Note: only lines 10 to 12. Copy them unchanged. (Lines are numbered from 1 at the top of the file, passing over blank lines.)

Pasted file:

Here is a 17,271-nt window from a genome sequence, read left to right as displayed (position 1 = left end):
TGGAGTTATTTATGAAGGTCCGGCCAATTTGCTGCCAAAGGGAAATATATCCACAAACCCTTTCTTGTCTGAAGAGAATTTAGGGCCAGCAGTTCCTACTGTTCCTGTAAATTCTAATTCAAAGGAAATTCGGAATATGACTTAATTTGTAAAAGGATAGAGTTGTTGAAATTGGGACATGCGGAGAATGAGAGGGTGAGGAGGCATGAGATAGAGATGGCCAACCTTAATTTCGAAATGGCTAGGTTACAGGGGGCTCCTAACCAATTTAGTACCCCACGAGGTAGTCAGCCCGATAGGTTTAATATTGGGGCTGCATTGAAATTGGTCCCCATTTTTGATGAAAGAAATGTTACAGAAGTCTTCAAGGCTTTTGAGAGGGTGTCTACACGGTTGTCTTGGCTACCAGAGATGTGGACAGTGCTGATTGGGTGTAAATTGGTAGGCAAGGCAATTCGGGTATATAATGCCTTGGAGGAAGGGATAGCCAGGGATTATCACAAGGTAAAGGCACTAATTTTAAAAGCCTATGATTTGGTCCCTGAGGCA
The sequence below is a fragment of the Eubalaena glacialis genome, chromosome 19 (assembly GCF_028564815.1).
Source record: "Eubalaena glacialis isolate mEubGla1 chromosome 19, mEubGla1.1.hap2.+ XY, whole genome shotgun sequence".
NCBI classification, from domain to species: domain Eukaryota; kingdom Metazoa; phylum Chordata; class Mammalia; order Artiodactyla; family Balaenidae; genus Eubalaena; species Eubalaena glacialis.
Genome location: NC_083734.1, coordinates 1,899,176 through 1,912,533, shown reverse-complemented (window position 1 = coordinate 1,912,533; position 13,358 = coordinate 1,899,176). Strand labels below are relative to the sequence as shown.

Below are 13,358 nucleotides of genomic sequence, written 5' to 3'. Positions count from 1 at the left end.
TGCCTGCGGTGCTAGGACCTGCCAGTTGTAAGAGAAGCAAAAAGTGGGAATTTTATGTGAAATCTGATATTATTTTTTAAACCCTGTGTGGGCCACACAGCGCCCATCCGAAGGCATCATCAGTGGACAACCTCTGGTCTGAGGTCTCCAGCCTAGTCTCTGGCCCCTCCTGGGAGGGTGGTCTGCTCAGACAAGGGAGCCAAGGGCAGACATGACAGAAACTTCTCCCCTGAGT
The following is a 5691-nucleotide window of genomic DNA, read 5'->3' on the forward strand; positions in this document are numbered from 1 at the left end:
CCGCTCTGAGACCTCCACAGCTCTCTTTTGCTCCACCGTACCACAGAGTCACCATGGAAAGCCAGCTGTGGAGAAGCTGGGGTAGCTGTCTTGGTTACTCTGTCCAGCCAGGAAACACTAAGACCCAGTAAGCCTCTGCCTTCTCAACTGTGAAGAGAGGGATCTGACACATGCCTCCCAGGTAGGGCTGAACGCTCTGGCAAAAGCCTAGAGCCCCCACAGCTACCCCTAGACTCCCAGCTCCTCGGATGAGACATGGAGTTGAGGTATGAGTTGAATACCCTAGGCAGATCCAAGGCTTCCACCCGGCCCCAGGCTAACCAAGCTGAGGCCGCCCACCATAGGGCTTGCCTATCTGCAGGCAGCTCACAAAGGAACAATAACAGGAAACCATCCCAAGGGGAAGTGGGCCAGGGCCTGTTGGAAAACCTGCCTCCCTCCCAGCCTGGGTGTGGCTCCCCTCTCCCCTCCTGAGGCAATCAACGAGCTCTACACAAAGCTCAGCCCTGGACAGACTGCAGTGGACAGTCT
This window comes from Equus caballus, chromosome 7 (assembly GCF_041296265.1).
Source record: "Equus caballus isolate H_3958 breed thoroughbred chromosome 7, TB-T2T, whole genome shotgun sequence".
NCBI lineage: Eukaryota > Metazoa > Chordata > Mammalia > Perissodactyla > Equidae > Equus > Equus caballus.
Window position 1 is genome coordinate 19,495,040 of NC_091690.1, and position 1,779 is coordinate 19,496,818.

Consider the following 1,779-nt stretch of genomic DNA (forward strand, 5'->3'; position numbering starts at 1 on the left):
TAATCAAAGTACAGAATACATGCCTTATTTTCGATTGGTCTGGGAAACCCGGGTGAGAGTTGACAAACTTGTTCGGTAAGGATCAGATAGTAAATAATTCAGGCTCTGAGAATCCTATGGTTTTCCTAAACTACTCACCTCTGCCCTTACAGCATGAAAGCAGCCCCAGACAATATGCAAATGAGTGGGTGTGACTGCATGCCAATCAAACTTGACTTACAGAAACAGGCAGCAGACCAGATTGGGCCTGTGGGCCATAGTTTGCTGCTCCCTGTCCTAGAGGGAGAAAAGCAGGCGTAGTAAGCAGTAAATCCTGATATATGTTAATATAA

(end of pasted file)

CCGCTCTGAGACCTCCACAGCTCTCTTTTGCTCCACCGTACCACAGAGTCACCATGGAAAGCCAGCTGTGGAGAAGCTGGGGTAGCTGTCTTGGTTACTCTGTCCAGCCAGGAAACACTAAGACCCAGTAAGCCTCTGCCTTCTCAACTGTGAAGAGAGGGATCTGACACATGCCTCCCAGGTAGGGCTGAACGCTCTGGCAAAAGCCTAGAGCCCCCACAGCTACCCCTAGACTCCCAGCTCCTCGGATGAGACATGGAGTTGAGGTATGAGTTGAATACCCTAGGCAGATCCAAGGCTTCCACCCGGCCCCAGGCTAACCAAGCTGAGGCCGCCCACCATAGGGCTTGCCTATCTGCAGGCAGCTCACAAAGGAACAATAACAGGAAACCATCCCAAGGGGAAGTGGGCCAGGGCCTGTTGGAAAACCTGCCTCCCTCCCAGCCTGGGTGTGGCTCCCCTCTCCCCTCCTGAGGCAATCAACGAGCTCTACACAAAGCTCAGCCCTGGACAGACTGCAGTGGACAGTCT
This window comes from Equus caballus, chromosome 7 (assembly GCF_041296265.1).
Source record: "Equus caballus isolate H_3958 breed thoroughbred chromosome 7, TB-T2T, whole genome shotgun sequence".